1. James Buchanan (15th President)- Buchanan makes many people’s list for one of the worst presidents in U.S. history. He took almost no action in uniting the country over the issue of slavery. He also did not do anything about the Southern States seceding leading up to the Civil War. He had a very successful resume leading up to his Presidency: becoming a lawyer, being in the state legislature and U.S. Congress. With that being said, he was a let down in office.
Martin Van Buren (8th President): Van Buren became President during a hard time, but did nothing about it to fix it. In his first year of office, banks closed, inflation and unemployment grew. The Treaty of New Echota was ratified during his Presidency, leading to the removal of the Cherokee Indians.
Herbert Hoover (31st President): Hoover had many problems, but he came across mean and uncaring. Many blame him for the Great Depression. He lowered taxes to create more jobs, but he resisted any type of relief efforts. He also signed a tariff act that fueled international trade wars, which made the depression even worse.
George W. Bush (43rd President): When Bush took office, he inherited a $236 billion surplus and by the end of his Presidency he had a deficit. He cut taxes, mainly for the wealthy, which made our deficit go up even higher. He approved wars that were not necessary. He mismanaged the Hurricane Katrina response. Bush failed to supervise people who he trusted to run his administration, leading to his downfall.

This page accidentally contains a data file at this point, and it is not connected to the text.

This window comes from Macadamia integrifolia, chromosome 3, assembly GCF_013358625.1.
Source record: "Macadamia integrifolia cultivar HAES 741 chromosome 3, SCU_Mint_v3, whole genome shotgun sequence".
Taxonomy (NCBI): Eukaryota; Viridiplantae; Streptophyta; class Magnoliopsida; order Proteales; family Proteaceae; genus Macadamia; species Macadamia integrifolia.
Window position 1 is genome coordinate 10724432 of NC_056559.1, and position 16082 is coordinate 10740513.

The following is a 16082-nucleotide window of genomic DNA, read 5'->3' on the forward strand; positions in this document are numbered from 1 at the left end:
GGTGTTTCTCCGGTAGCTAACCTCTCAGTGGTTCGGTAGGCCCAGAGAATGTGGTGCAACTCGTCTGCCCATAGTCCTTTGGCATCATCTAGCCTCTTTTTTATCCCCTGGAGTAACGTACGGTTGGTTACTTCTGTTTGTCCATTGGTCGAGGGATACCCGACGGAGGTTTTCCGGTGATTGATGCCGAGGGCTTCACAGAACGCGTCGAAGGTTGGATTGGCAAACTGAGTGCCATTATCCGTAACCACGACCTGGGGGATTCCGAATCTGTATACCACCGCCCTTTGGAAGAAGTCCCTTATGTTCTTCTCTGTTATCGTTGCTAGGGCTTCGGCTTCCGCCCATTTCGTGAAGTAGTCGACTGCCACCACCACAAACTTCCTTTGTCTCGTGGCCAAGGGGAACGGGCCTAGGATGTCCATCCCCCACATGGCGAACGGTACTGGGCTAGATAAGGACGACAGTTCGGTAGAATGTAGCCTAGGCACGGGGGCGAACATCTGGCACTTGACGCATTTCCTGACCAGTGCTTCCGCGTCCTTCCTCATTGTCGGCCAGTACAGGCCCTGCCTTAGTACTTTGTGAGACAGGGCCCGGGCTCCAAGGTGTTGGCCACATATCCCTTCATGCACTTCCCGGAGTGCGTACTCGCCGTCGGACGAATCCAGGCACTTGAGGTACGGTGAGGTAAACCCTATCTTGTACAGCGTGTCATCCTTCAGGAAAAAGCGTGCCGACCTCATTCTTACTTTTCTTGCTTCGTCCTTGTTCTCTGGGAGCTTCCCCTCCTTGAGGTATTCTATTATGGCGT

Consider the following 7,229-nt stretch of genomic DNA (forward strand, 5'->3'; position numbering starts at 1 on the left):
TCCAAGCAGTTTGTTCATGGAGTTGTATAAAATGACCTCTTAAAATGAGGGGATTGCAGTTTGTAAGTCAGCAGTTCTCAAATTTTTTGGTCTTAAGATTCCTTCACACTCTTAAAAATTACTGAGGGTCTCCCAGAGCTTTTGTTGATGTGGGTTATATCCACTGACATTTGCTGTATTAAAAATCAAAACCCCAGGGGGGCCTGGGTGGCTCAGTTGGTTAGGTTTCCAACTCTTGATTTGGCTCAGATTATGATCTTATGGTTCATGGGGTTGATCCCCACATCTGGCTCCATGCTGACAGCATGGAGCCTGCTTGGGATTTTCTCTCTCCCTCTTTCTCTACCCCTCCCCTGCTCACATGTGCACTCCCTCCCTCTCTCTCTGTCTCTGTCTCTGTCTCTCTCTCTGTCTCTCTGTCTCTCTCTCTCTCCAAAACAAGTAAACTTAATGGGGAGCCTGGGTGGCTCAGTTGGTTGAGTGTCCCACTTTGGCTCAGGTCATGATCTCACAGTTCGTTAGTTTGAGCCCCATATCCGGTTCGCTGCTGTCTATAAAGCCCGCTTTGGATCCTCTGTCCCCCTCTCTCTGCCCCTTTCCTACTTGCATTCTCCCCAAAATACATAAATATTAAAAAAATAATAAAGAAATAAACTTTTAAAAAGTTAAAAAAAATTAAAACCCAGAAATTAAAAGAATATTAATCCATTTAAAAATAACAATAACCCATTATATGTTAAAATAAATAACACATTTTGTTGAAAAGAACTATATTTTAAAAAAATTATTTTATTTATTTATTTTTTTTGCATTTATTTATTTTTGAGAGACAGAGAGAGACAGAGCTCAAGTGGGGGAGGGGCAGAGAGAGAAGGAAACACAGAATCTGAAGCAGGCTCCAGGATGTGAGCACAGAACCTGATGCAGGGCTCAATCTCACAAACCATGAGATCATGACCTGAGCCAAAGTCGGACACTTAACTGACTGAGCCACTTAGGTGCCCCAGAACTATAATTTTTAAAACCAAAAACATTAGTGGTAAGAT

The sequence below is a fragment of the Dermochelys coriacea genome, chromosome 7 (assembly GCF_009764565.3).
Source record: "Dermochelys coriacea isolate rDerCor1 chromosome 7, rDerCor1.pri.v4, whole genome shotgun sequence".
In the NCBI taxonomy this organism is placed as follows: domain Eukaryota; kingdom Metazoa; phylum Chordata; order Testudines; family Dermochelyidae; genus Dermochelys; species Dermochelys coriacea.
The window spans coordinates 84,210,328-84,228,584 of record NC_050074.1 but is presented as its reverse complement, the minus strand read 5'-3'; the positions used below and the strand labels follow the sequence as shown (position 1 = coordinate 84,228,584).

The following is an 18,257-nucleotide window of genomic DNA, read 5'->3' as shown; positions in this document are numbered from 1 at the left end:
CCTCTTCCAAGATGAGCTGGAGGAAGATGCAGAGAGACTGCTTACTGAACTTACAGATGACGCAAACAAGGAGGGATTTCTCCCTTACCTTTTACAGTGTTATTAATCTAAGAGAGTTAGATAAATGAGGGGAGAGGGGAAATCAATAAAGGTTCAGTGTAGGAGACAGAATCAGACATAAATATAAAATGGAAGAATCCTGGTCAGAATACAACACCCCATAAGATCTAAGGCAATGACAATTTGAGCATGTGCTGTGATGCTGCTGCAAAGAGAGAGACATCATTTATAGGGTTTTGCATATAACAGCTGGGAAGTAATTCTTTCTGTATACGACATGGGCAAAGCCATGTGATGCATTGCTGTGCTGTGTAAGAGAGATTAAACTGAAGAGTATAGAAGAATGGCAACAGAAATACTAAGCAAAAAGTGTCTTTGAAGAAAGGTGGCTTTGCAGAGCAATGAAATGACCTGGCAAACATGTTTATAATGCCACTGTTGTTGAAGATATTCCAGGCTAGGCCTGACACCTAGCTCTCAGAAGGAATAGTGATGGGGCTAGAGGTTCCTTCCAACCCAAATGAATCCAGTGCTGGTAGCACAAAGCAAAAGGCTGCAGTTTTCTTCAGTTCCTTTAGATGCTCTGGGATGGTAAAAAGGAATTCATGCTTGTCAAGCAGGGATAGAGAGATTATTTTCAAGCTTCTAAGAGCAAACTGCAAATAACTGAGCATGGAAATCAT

Donald Trump (45th President): Trump is one of the most under qualified Presidents that this country has ever seen. He has split our country apart in many ways. His mishandling of the coronavirus, calling it a hoax, has led to many lives lost that could have been saved if he would have acted sooner. He almost no foreign policy experience, leading to several issues that would take me all day to explain. He attacks people by belittling them and is not a good role model for our country.
2. James Buchanan
President Buchanan was personally opposed to slavery but believed the Constitution allowed it. Therefore, he declined to do anything about the issue. Instead, in 1857, he supported the Dred Scott decision, which declared that slaves were not people or citizens but rather chattels or private property. When seven Southern states seceded after Lincoln’s victory in 1860, Buchanan stood by, did nothing, and simply waited for his term to end. When Lincoln arrived at the White House to take over the reins of government on March 4, 1861, Buchanan dashed back to his house in Pennsylvania where he spent lots of time defending himself from accusations that his refusal to take action helped cause the Civil War.
President 2: Andrew Johnson